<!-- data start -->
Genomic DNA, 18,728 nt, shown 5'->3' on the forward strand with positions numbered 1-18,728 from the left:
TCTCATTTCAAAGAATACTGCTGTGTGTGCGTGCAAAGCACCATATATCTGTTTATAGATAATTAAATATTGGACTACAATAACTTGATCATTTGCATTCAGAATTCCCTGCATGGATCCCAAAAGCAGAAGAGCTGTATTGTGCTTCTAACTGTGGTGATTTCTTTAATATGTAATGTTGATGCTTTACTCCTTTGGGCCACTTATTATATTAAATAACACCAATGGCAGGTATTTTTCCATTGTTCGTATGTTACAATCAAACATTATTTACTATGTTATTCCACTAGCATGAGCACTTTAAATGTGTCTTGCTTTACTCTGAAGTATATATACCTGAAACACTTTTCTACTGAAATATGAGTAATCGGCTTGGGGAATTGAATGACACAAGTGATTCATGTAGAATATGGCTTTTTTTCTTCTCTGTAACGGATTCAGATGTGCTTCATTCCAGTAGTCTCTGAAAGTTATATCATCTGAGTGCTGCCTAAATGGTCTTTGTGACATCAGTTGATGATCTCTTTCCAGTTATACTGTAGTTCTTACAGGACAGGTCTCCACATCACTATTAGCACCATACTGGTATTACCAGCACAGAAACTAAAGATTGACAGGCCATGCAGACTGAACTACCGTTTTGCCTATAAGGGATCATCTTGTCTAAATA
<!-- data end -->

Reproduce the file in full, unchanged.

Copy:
Genomic DNA, 18,728 nt, shown 5'->3' on the forward strand with positions numbered 1-18,728 from the left:
TCTCATTTCAAAGAATACTGCTGTGTGTGCGTGCAAAGCACCATATATCTGTTTATAGATAATTAAATATTGGACTACAATAACTTGATCATTTGCATTCAGAATTCCCTGCATGGATCCCAAAAGCAGAAGAGCTGTATTGTGCTTCTAACTGTGGTGATTTCTTTAATATGTAATGTTGATGCTTTACTCCTTTGGGCCACTTATTATATTAAATAACACCAATGGCAGGTATTTTTCCATTGTTCGTATGTTACAATCAAACATTATTTACTATGTTATTCCACTAGCATGAGCACTTTAAATGTGTCTTGCTTTACTCTGAAGTATATATACCTGAAACACTTTTCTACTGAAATATGAGTAATCGGCTTGGGGAATTGAATGACACAAGTGATTCATGTAGAATATGGCTTTTTTTCTTCTCTGTAACGGATTCAGATGTGCTTCATTCCAGTAGTCTCTGAAAGTTATATCATCTGAGTGCTGCCTAAATGGTCTTTGTGACATCAGTTGATGATCTCTTTCCAGTTATACTGTAGTTCTTACAGGACAGGTCTCCACATCACTATTAGCACCATACTGGTATTACCAGCACAGAAACTAAAGATTGACAGGCCATGCAGACTGAACTACCGTTTTGCCTATAAGGGATCATCTTGTCTAAATA